Monday, November 24, 2008

My Birthday Hat

Denise gave me this luscious purple yarn for my birthday when we visited her in Chincoteague last May. I spent some quiet hours sitting on the screened-in porch of our beach house knitting this hat for myself. Now I'm wearing it when I walk Rupert or run off to do errands. It reminds me of my special friend, of a special vacation time, of the warmth of my world.

Friday, November 21, 2008

Keep Your Pants On....

You've seen those young boys....the ones with the 52" waist jeans that hang down around their ankles and look so uncomfortable, if not just plain weird.

At a Neighborhood Watch meeting last night someone made a remark about this clothing fad. The policeman there gave us some statistics concerning our community: 2005, there were 278 purse snatching robberies 2008 there has been one

He suggested it's just possible that wearing such oversized pants makes it more difficult to snatch a purse and run away. So, I say, keep those pants on!

Thursday, November 20, 2008

Sleepin' In

I once was quite the morning person, arriving at work before 7:00 a.m. bright-eyed and ready to tackle whatever the day brought to me. Sometimes that meant furiously writing the poem that had been in my dreams the night before.....hurrying up before anyone else got in the office and caught me doing something other than the work I was paid to do.

Most days now I am walking Rupert at that time, often with Chris. There's a calmness to the neighborhood that is delightful in the early mornings. And I'm often on the computer early, updating my blogs or chatting with friends.

But lately -- and particularly this morning -- my favorite way to begin my day is to have my husband lean down and say, "Why don't you stay under the covers and let me walk the dog?"
Today I swallowed the guilt this sometimes makes me feel that he's out in the cold and I'm snuggled under the electric blanket. I actually went back to sleep until Rupert crawled back in bed with me. I could feel the cold morning lingering on his coat as he pawed his way under the covers and settled against my legs. We snoozed awhile before I got up and began my day.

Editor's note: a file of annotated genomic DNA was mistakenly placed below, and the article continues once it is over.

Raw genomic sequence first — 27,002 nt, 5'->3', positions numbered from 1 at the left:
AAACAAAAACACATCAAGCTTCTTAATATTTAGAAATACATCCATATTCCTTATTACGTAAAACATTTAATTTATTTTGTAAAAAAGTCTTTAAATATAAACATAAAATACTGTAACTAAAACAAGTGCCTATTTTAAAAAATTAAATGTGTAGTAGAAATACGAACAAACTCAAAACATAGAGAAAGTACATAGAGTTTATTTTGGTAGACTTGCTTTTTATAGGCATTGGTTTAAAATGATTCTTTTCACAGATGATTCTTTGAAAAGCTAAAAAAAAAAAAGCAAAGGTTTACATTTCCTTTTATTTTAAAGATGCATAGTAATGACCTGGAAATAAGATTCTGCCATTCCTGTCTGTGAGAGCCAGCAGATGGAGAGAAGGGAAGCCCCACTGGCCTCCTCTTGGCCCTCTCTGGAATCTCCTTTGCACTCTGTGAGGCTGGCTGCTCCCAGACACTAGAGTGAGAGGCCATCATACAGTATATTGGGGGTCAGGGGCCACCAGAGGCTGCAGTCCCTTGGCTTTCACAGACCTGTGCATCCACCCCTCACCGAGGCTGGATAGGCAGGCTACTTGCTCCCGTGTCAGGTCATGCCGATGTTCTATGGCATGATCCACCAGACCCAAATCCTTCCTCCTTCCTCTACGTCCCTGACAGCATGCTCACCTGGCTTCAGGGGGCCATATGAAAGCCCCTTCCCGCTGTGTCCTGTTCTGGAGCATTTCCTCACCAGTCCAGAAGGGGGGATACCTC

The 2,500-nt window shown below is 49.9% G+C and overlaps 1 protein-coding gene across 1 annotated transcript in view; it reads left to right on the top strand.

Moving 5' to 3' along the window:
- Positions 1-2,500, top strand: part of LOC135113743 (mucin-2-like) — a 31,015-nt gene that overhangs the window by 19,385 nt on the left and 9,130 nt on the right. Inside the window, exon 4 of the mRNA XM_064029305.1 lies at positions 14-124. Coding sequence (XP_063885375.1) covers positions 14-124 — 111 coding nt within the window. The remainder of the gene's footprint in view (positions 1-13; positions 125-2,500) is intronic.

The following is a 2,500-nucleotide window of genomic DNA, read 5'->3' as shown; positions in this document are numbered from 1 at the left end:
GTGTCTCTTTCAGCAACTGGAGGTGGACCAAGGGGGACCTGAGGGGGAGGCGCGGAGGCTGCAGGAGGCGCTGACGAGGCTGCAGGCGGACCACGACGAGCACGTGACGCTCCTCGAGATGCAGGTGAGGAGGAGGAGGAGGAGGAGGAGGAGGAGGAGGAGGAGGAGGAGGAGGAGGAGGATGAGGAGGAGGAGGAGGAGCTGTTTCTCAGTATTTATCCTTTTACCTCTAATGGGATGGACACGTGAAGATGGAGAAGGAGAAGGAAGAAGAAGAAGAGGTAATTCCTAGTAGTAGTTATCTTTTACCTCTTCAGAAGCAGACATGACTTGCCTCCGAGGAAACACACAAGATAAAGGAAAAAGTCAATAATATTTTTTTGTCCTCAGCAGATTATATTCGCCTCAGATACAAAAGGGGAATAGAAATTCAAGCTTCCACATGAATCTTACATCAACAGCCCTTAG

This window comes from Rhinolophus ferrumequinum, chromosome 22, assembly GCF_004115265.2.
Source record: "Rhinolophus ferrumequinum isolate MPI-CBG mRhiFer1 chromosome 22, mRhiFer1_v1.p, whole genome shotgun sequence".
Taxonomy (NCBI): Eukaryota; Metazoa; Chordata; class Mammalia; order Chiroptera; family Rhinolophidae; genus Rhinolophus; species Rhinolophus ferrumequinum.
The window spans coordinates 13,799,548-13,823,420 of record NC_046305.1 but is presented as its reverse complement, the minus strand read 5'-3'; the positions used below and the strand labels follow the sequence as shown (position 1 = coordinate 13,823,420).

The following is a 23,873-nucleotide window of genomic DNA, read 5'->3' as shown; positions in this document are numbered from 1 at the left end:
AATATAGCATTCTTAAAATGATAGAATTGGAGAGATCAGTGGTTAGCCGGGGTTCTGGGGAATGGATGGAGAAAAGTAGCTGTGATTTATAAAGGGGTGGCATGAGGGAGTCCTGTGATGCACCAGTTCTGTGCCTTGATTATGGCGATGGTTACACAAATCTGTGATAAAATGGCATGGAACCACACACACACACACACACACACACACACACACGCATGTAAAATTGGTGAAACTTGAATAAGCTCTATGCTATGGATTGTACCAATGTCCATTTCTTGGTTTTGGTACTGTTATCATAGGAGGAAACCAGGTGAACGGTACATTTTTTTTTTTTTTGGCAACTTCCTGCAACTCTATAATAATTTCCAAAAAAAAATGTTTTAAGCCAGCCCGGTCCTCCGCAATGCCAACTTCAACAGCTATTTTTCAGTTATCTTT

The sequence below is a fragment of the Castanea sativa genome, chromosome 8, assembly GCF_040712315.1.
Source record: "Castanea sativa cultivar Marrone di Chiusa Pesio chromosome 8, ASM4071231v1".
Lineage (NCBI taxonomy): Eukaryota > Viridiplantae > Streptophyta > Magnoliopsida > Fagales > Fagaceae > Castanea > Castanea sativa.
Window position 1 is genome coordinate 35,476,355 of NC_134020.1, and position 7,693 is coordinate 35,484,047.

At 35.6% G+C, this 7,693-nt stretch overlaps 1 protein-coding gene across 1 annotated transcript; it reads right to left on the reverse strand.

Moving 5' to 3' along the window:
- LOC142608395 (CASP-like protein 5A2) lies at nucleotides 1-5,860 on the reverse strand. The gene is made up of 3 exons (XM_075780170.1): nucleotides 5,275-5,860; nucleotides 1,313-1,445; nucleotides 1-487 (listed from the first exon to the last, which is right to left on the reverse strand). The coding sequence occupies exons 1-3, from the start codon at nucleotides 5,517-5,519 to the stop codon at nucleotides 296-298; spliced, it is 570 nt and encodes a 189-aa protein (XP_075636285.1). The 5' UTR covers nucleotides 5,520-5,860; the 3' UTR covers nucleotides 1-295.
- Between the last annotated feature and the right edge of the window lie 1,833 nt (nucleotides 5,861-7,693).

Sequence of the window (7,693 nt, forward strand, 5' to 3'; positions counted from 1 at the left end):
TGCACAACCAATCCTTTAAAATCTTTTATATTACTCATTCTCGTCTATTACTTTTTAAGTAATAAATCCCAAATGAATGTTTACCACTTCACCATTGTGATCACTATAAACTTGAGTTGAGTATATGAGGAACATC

Thank you, husband, for such a special gift.

Wednesday, November 19, 2008

Tuesday, November 18, 2008

It Seems So Simple

Life. It should just be simple. Accept differences, embrace similarities. Try to make someone's life easier. Rejoice in the moment. Mourn when you need to. Dance even when people are watching. Be kind. It's really that simple.

And I think I hurt a friend's feelings today. Our writing group often goes to lunch after our meeting, as we did today, and there was an extremely awkward moment when I made a statement in an attempt to nudge one member into not acting as a buffoon and then another member became agitated.

All I can say is that I'm sincerely sorry if my comment was insensitive. That is definitely something I always try never to be.

Saturday, November 15, 2008

Under the Weather

We are not feeling well today. I have my usual "after-the-seizure" stuff going on, Chris is fighting a cold, and Rupert is nursing a cut on one of the pads of his back paw.

Rupert was so wonderful at the vet's last night, even though we had to wait an hour while she took care of an emergency (a woman who had accidentally poisoned her cat with an over-the-counter flea medication). It may sound strange but I think Rupert knows when he goes in there that he ends up feeling better. He's had lots of practice -- we joke that they will name a wing after him at their facility because we've been there so often with him. His chart is easily over an inch thick. He loves them, even wags his tail as the thermometer is stuck in.

So we're hunkering down today in the kind of weather Syracuse often has that makes you never want to leave your house: cold rain, grey skies. It's almost bad enough for me to say, "Just snow, already! I've had enough of this!"

Well, maybe not just yet.

Friday, November 14, 2008

Thursday, November 13, 2008

Catching Up on the Songwriters

I wanted to write more about the Songwriters group that met at Sparkytown on Election night. It was the second time Chris and I had attended as spectators. There were two new singers and a couple of the regulars couldn't make it.

It was obvious that the election was on everyone's of the artists let everyone know she supported McCain and another told her he liked her music even if her politics were wrong. My hubby, who was proudly wearing his "Mc Can't" t-shirt, graciously listened to her and laughed when someone else thought his shirt meant he supported the Republican candidate. One musician played a new song about elections, relating this to playing liar's poker. There was friendly debating, even though I have to say I was quite surprised at this woman's support of McCain.